Deep sleep: Users can upload sleep patterns to a website that tracks and analyzes the data and sends e-mails with suggestions to improve sleep. Shown here is a graph of one user’s deep sleep over a week.
My own pattern of sleep seems to be slightly off-kilter. I get plenty of REM sleep–about 25 percent–but not enough deep sleep–about 10 percent, rather than the average 20 percent. Deep- or slow-wave sleep–the stage of sleep that is most difficult to wake from–has been linked to some types of memory, and a recent study suggests that lack of deep sleep can affect insulin sensitivity, a risk factor for type 2 diabetes.
An evening beer didn’t seem to have any effect on my sleep patterns, but a benzodiazepine sleeping pill did. As predicted by previous research, it dropped my slow-wave sleep percentage further, to about 5 percent. “Sleep is much more active and dynamic than people perceive,” says Shambroom. “This allows you to understand your personal sensitivity to caffeine and alcohol.” (As a highly caffeine-sensitive person, I didn’t risk a late afternoon latte, even for the sake of science.)
What exactly this means for me is unclear. I’ll probably stay away from that kind of sleeping pill. But the experts I spoke with were hesitant to comment on what my broader sleep patterns meant for my overall health, probably because the purpose of different types of sleep–indeed, the purpose of sleep in general–is still hotly contested. (There are few ways to increase slow-wave sleep specifically; increasing body temperature prior to the sleep cycle is one.) Most of the advice from Zeo centers on well-known recommendations for “sleep hygiene,” such as avoiding caffeine, alcohol, and stimulating activities right before going to sleep. (Disclaimer: I used the device only for a few nights, not long enough to test the online coaching program that comes with it. This program sends users e-mails with advice based on their individual sleep data.) “Really, the litmus test is how you feel during the day,” says Northwestern’s Zee.
As noted earlier, Zeo emphasizes that the device is not intended to be used as a medical device. It cannot, for example, diagnose sleep apnea, the most common sleep disorder, or disturbances such as periodic limb movements and seizures during sleep. But some worry that this warning might not be heeded. “If you have conventional insomnia, the Zeo would be fine,” says Jerome Siegel, director of the sleep research lab at the University of California, Los Angeles. “It would confirm you have insomnia and provide a way of quantifying and validating your sleep patterns as you do the conventional things to treat it.” But the more general issue, he says, “is that people who have the most severe sleep disorders won’t detect [them] with this device and then they may not go to their physician to be diagnosed.”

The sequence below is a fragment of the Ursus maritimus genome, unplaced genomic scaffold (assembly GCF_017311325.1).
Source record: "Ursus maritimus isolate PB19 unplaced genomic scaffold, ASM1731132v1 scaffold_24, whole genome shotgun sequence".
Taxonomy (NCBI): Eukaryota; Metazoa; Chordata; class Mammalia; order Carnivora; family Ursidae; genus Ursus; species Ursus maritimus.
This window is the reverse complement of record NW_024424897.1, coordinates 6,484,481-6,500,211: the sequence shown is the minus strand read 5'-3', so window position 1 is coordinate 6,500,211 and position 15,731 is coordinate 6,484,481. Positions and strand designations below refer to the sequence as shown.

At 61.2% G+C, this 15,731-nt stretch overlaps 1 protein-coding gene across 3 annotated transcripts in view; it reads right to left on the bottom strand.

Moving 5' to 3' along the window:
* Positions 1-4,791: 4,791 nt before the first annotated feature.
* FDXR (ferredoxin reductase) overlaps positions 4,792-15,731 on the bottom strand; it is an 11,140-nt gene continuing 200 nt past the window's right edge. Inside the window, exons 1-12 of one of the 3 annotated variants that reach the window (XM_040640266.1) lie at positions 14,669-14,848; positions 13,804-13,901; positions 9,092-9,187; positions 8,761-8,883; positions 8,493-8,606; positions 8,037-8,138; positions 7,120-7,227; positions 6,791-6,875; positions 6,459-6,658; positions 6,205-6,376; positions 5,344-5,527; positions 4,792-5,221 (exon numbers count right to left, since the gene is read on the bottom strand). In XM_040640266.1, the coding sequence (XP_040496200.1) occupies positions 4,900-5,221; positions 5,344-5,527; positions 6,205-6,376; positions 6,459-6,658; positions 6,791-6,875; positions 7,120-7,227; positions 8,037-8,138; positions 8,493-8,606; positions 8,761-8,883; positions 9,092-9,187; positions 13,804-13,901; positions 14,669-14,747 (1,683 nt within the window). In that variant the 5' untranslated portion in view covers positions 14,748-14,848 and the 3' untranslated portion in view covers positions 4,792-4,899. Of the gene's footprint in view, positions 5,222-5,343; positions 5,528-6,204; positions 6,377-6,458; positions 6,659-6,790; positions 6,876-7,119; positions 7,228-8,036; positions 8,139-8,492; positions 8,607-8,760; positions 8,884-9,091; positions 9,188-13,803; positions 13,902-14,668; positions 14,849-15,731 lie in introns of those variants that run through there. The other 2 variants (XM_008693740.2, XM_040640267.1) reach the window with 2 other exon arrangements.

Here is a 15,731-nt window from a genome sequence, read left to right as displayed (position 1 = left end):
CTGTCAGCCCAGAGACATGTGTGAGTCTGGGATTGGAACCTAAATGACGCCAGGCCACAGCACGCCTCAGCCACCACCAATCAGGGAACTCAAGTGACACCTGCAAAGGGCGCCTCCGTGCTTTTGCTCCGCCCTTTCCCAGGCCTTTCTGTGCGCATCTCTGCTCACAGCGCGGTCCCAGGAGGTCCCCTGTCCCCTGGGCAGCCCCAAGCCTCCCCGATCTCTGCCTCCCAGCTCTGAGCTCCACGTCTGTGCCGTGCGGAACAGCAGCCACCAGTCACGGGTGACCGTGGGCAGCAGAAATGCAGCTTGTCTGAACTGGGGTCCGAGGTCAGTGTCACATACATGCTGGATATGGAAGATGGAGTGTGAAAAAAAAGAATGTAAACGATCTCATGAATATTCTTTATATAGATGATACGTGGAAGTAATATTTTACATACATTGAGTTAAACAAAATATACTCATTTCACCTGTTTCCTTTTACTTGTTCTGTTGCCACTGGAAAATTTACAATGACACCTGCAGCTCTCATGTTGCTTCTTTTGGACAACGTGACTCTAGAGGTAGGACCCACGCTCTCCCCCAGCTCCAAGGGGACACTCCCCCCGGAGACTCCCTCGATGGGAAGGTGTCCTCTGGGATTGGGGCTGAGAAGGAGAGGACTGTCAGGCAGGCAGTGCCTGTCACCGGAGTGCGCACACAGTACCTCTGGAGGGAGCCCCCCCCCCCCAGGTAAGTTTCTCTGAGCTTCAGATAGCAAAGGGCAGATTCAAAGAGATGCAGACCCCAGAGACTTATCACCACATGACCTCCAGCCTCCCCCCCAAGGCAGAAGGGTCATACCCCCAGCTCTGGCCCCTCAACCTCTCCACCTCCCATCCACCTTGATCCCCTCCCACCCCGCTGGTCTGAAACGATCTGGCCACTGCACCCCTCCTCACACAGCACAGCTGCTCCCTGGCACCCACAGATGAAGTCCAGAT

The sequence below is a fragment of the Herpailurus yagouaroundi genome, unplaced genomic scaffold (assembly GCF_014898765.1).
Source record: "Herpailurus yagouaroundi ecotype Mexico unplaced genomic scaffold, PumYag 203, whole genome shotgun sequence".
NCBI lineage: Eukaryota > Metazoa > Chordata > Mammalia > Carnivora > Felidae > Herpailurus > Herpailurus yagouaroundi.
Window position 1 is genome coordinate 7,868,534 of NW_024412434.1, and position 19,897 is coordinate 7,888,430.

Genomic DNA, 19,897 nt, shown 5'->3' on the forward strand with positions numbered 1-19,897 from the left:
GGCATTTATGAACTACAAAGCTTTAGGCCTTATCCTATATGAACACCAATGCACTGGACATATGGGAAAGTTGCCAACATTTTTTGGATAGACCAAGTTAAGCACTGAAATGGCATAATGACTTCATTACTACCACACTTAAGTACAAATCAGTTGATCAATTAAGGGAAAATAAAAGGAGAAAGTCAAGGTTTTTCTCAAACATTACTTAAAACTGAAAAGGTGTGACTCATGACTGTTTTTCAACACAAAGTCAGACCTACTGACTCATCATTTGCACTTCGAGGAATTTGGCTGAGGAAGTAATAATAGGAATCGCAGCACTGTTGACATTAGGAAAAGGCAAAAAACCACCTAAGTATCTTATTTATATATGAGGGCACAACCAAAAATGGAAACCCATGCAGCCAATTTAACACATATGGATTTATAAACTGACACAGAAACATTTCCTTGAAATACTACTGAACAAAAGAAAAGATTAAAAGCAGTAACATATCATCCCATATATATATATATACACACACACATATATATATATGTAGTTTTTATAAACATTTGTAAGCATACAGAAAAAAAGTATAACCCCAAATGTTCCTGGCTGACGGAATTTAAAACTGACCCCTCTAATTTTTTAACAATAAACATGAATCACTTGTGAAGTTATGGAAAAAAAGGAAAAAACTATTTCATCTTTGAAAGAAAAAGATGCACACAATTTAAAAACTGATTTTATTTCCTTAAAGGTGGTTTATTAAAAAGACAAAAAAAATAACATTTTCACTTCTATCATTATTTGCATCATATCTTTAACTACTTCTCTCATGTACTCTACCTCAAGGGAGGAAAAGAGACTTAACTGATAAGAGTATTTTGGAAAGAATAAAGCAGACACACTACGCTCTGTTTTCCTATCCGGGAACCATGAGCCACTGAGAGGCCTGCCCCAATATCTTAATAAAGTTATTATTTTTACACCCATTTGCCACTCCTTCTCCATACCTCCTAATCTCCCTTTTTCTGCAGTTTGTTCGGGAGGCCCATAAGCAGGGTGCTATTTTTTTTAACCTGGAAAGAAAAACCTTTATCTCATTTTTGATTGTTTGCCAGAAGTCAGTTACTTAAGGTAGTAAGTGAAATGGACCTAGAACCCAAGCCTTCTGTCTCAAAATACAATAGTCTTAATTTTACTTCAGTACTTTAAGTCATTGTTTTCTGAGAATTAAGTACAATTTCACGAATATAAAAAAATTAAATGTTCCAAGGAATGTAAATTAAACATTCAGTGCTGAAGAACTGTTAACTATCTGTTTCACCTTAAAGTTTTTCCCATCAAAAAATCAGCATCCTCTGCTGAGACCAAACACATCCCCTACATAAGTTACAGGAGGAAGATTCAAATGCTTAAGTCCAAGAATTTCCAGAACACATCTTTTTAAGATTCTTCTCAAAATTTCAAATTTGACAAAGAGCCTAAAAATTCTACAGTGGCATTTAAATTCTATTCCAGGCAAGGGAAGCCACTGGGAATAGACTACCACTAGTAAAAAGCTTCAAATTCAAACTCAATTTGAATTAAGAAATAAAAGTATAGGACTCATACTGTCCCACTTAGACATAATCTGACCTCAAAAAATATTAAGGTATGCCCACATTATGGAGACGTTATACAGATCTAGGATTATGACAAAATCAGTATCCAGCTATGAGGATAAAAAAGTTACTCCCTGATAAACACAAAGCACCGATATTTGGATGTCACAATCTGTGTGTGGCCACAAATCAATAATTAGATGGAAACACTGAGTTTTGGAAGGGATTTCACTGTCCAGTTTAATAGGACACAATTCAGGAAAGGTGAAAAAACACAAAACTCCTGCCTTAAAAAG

Siegel and others, however, are interested in the Zeo’s potential as a research tool. While sleep scientists have investigated numerous aspects of sleep–including the effects of drugs, age, and diseases such as depression–these studies are enormously expensive (a night in a sleep lab costs about $1,000). A relatively cheap home-use device would allow researchers to look at the variability of normal sleep patterns in a much larger number of people. “It’s simple to use, practical, and it can be monitored on a daily basis,” says Zee. “That has been a limitation in the field–recording sleep day after day.”
While a sleep lab generates much more detailed information, the Zeo might provide a way to study normative sleep patterns, such as variation with the season, adds Siegel. “It’s extremely interesting,” he says. “All sorts of things that would have been prohibitively expensive now become quite practical.”
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